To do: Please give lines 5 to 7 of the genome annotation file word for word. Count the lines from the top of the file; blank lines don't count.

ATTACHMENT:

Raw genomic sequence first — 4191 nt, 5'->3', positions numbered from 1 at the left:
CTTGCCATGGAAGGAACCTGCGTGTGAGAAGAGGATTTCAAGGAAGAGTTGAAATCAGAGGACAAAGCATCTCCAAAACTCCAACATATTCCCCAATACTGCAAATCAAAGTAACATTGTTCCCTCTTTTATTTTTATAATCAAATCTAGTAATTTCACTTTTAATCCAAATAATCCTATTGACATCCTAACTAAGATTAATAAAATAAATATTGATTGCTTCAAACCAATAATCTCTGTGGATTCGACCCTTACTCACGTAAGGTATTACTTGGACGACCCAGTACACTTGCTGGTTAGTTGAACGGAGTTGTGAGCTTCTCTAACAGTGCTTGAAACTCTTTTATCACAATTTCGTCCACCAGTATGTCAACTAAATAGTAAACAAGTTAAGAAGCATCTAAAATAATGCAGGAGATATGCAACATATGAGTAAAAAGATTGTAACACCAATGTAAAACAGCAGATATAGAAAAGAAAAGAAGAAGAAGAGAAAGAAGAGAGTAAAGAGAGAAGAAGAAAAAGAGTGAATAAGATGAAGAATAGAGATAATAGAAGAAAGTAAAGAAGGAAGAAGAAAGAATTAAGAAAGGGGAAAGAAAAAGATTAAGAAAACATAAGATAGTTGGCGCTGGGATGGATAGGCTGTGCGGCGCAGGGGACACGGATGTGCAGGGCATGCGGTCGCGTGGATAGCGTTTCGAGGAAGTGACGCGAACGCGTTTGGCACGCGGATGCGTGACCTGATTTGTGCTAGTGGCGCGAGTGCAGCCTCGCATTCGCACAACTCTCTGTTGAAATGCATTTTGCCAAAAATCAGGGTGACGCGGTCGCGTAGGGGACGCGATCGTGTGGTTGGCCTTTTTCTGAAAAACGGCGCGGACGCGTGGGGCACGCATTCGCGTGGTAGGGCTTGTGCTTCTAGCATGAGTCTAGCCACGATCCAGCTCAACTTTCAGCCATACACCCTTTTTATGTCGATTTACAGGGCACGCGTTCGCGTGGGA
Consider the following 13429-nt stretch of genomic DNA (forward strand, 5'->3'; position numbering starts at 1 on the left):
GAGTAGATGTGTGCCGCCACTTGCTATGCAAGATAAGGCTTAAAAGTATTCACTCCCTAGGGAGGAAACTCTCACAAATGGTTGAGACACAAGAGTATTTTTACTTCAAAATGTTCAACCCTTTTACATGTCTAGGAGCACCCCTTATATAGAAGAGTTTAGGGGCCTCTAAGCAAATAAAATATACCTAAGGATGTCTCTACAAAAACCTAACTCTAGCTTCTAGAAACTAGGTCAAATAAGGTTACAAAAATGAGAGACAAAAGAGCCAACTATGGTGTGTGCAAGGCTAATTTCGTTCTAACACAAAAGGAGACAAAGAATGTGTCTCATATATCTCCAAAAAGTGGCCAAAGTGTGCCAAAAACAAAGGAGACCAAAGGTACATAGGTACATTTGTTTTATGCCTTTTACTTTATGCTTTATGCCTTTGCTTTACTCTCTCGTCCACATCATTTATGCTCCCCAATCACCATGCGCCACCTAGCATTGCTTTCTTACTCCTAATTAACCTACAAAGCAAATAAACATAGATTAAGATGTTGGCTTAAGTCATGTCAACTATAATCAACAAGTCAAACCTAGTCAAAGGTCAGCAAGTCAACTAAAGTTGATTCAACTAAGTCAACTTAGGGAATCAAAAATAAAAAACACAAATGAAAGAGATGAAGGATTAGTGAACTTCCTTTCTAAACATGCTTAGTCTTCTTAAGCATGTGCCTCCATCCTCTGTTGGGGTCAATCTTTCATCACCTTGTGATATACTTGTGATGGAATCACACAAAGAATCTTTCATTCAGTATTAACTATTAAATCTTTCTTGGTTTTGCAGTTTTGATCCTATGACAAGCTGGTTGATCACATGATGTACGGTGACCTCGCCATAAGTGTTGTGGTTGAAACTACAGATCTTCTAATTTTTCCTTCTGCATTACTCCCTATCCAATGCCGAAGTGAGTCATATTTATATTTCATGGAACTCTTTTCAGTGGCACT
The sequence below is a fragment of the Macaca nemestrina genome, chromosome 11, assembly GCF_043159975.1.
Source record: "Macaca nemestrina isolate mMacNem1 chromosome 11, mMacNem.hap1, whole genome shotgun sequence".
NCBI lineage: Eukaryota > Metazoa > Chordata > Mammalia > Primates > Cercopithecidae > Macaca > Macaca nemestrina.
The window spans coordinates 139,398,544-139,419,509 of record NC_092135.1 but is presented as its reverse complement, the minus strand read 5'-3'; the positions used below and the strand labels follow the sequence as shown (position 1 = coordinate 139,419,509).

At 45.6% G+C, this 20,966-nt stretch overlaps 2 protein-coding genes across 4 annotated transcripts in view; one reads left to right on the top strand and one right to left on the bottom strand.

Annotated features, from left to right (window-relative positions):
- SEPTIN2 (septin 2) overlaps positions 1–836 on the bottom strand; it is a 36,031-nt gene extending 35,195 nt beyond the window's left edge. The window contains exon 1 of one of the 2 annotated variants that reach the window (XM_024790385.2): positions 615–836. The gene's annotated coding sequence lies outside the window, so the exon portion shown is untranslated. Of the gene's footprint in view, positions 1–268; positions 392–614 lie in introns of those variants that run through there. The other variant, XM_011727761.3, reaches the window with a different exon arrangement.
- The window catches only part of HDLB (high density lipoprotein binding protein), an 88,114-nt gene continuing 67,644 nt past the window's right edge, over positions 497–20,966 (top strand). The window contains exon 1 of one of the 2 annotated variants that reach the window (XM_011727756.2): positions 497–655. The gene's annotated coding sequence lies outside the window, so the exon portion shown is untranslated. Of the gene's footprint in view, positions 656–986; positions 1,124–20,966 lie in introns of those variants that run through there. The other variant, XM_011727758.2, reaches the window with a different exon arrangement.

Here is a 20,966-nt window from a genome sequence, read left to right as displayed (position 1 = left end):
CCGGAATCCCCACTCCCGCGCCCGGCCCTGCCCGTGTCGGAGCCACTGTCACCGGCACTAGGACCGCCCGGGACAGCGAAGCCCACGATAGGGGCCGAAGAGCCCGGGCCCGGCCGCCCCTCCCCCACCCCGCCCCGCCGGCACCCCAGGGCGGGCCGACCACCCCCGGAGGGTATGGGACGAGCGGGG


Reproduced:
The sequence below is a fragment of the Macaca nemestrina genome, chromosome 11, assembly GCF_043159975.1.
Source record: "Macaca nemestrina isolate mMacNem1 chromosome 11, mMacNem.hap1, whole genome shotgun sequence".
NCBI lineage: Eukaryota > Metazoa > Chordata > Mammalia > Primates > Cercopithecidae > Macaca > Macaca nemestrina.